Digitisation is changing the fortunes for Kenyans whom employment has become dodgy.
With the digital economy carrying the promise of unlimited opportunities, this has become the latest solution for the country’s unpredictable economy.
Since the early 2000s, the country’s economy witnessed a turning point where digitisation was being adopted at a growing rate.
While it took some time for it to pick, Kenya has become a showcase for what the digital economy can do to empower the masses and push them into the future, faster. The first 15 years of this economy are a witness in the Kenyan case.
According to Resolution Insurance CEO, Peter Nduati, digitisation is at the acceleration point on the classic S-curve, indicating where new services, products and technologies are emerging.
Many industries and societies are in constant transformation, with “new” ideas challenging” old” ones, he adds.
“The objective that drives change and development is the desire to improve productivity because higher productivity is the most important explanation of long-term prosperity. Higher productivity leads to higher incomes,” Nduati says.
He adds that each person produces more goods and services and therefore receives a higher income.
Higher incomes can then be used for increased consumption, more investment, more public services, but it can also mean more leisure.
Digitisation Leading to Big Changes
He, however, says that those who rely on digitisation should be aware that new technologies require many factors in order to have full impact.
“E-commerce is a good example of this since its roots date back to the late 1800s, with the introduction of an innovative idea: mail order. And even though the Internet was invented in the 1950s, e-commerce (mail ordering via the Internet) started to take off years later, in the late 1990s,” he enthuses.
Today, E-commerce is still only about five per cent of all trade, which is about the same as what mail-order trade accounted for when it was at its peak.
Nduati says that digitisation affects the way people trade. He says that logistics have been trimmed through barcode systems, price comparison sites contribute to better competition and major traditional retailers have implemented e-commerce strategies.
“The introduction and adoption of new technology may take time since many factors must be in place, but the development does not stop. It is important though that laws and other restrictions do not challenge developments.”
Today, there are many indications that digitisation is transforming more and more areas because many factors are in place. He says that to achieve a significant impact, digitisation has to be widely diffused within the economic and social fabric of a nation.
“For this to occur, digitisation has to fulfil several conditions including affordability to allow scalable impact, ubiquitous to reach the most population of a national territory, accessible by multiple fixed and mobile voice and data devices, reliable and providing sufficient capacity to deliver vast amounts of information at speeds that do not hinder their effective use.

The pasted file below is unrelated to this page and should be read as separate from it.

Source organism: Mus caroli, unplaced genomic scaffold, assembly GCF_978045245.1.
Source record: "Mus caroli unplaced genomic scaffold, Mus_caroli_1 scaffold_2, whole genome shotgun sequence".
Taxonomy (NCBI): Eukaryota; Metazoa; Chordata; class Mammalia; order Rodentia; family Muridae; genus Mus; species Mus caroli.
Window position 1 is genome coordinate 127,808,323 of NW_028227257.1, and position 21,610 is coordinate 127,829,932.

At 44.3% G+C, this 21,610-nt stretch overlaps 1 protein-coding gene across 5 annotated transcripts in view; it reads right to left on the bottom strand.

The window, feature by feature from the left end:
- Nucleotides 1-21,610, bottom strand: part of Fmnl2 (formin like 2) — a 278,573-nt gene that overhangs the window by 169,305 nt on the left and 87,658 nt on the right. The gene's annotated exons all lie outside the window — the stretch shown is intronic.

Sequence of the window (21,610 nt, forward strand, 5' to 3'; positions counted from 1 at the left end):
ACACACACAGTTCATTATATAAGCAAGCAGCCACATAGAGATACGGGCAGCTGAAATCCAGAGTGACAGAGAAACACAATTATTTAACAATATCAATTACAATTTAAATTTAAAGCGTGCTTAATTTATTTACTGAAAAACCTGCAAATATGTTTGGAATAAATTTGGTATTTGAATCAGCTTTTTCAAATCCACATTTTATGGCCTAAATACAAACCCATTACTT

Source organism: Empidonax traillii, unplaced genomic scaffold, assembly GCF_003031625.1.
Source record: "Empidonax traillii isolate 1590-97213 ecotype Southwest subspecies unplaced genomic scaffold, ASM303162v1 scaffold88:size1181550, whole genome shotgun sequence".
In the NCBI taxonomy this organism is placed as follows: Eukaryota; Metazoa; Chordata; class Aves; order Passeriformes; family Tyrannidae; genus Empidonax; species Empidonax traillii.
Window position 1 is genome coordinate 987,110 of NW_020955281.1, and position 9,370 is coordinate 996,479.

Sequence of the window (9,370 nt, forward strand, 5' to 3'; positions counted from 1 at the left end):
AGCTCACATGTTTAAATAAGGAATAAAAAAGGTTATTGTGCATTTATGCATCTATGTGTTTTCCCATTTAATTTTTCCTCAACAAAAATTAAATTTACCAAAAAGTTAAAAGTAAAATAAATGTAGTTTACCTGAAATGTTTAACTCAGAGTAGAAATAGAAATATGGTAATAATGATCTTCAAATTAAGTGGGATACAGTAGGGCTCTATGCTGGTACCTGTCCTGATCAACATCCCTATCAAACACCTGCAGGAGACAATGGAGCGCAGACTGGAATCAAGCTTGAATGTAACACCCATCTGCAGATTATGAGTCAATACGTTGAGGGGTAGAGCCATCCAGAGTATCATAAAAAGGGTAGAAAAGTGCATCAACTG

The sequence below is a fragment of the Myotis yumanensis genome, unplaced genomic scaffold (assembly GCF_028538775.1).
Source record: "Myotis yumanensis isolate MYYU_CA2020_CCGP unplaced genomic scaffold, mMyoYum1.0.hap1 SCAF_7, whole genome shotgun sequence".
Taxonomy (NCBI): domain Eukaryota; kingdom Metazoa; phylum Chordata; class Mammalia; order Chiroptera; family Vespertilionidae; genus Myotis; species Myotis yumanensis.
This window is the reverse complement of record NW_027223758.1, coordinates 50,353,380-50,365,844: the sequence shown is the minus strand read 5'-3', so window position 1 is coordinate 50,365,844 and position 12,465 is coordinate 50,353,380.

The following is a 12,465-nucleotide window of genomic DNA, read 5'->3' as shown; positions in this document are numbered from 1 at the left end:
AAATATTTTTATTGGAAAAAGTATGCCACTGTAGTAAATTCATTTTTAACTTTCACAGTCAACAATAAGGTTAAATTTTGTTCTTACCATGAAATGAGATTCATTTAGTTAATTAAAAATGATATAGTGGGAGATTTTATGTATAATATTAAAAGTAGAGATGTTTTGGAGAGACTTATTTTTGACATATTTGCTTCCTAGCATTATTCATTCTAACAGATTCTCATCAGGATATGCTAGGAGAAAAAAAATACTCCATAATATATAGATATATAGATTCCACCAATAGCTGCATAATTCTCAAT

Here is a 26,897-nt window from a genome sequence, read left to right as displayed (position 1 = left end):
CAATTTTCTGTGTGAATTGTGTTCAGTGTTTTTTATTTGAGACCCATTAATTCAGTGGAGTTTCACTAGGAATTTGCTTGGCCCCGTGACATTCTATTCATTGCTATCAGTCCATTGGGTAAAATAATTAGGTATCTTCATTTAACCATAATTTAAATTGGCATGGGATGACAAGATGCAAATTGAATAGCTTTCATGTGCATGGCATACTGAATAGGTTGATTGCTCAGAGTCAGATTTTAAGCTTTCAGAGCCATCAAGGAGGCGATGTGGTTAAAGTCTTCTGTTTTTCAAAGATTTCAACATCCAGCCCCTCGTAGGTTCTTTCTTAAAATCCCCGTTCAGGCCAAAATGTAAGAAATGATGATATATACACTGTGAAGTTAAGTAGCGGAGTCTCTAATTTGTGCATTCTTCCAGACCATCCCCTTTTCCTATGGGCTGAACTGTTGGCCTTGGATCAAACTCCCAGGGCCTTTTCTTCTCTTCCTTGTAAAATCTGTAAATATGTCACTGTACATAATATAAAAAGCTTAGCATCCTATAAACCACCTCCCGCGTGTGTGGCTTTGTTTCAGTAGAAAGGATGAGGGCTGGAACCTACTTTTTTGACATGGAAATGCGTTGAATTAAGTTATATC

Challenging Old Ways of doing Business
“Digitisation now touches every part of the economy in our country, this is by introduction of e-citizen for faster access to government services, introduction of online filing of taxes by KRA, introduction of digital employment/ freelancing via Ajira Digital, payments have been made easier by M-Pesa, Airtel Money and Mobile banking technologies, access to utilities has been made easier using digital technologies, shopping has been simplified with the emergence of online retailers such as Jumia, Kilimall etc. also digitisation allows governments to operate with greater transparency and efficiency.”
Nduati adds that digitisation has proven to benefit the country in a number of ways; impacted on reducing unemployment, improving quality of life, and boosting citizens’ access to public services, has led to the creation of jobs, it fundamentally reshapes business models, lowering barriers to entry and expansion to new markets, it lowers the costs of doing business, it makes advertising easy and measurable i.e. via social networks and search engines, it enables financial inclusion and enables expansion of businesses to new territories.
Digitisation has developed and is challenging old ways of doing things in many areas.
For several decades, digital technologies have been playing a key role in boosting the efficiency of process engineering and production processes but the digital transformation is capable of even more.
He adds that it can revolutionize supply chains, disrupt conventional business models and create entirely new business models.
The question is how it will change the way we produce goods and services, consume and live. How will people work, consume and live by 2050? he poses.